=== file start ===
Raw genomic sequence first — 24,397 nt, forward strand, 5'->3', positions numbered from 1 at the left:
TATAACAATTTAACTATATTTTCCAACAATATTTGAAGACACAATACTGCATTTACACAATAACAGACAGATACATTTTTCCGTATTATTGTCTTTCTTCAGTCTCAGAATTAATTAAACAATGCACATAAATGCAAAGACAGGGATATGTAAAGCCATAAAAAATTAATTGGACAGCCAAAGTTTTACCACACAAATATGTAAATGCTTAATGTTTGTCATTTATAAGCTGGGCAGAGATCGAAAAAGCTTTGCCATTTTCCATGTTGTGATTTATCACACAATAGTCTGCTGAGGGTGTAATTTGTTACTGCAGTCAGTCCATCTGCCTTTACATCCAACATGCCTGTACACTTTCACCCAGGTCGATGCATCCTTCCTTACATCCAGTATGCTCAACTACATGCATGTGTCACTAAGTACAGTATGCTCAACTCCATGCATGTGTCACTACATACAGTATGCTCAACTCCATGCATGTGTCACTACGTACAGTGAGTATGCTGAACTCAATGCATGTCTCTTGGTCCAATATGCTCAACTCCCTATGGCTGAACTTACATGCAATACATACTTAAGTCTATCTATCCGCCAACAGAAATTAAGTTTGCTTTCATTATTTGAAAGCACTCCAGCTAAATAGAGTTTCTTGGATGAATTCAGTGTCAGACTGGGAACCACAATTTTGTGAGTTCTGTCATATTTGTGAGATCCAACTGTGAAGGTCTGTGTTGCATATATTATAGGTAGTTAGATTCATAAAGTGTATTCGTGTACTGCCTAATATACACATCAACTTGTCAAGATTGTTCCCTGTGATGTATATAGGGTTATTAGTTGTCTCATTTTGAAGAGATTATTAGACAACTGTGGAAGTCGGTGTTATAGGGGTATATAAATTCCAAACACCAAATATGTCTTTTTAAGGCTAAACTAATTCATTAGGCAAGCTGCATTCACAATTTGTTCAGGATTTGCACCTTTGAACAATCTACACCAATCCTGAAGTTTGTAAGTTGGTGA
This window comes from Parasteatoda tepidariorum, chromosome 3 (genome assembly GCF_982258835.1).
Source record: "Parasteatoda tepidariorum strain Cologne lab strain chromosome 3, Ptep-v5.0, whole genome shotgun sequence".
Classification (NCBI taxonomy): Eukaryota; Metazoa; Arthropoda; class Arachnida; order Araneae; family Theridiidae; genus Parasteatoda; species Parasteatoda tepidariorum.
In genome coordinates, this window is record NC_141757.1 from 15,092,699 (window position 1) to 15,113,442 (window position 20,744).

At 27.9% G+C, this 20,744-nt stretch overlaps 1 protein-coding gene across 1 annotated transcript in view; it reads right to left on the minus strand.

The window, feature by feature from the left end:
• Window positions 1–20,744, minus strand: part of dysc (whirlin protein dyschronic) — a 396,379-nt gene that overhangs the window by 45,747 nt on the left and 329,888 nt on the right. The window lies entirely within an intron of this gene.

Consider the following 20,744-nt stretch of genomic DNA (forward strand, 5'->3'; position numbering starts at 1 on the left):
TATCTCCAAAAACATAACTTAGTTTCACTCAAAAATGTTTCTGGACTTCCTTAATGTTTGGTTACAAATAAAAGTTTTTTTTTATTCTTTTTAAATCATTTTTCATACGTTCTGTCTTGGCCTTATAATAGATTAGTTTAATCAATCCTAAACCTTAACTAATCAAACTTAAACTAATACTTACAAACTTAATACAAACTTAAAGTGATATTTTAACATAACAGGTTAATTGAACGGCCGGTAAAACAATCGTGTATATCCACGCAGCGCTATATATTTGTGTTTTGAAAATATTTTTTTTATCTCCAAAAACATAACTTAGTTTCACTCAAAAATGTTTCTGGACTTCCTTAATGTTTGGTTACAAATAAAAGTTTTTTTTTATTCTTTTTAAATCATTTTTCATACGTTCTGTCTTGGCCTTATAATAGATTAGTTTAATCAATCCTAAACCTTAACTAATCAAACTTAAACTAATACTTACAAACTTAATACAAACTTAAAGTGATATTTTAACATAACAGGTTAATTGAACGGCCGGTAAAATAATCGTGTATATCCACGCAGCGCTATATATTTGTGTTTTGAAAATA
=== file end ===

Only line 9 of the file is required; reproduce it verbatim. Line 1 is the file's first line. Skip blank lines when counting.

• Window positions 1–20,744, minus strand: part of dysc (whirlin protein dyschronic) — a 396,379-nt gene that overhangs the window by 45,747 nt on the left and 329,888 nt on the right. The window lies entirely within an intron of this gene.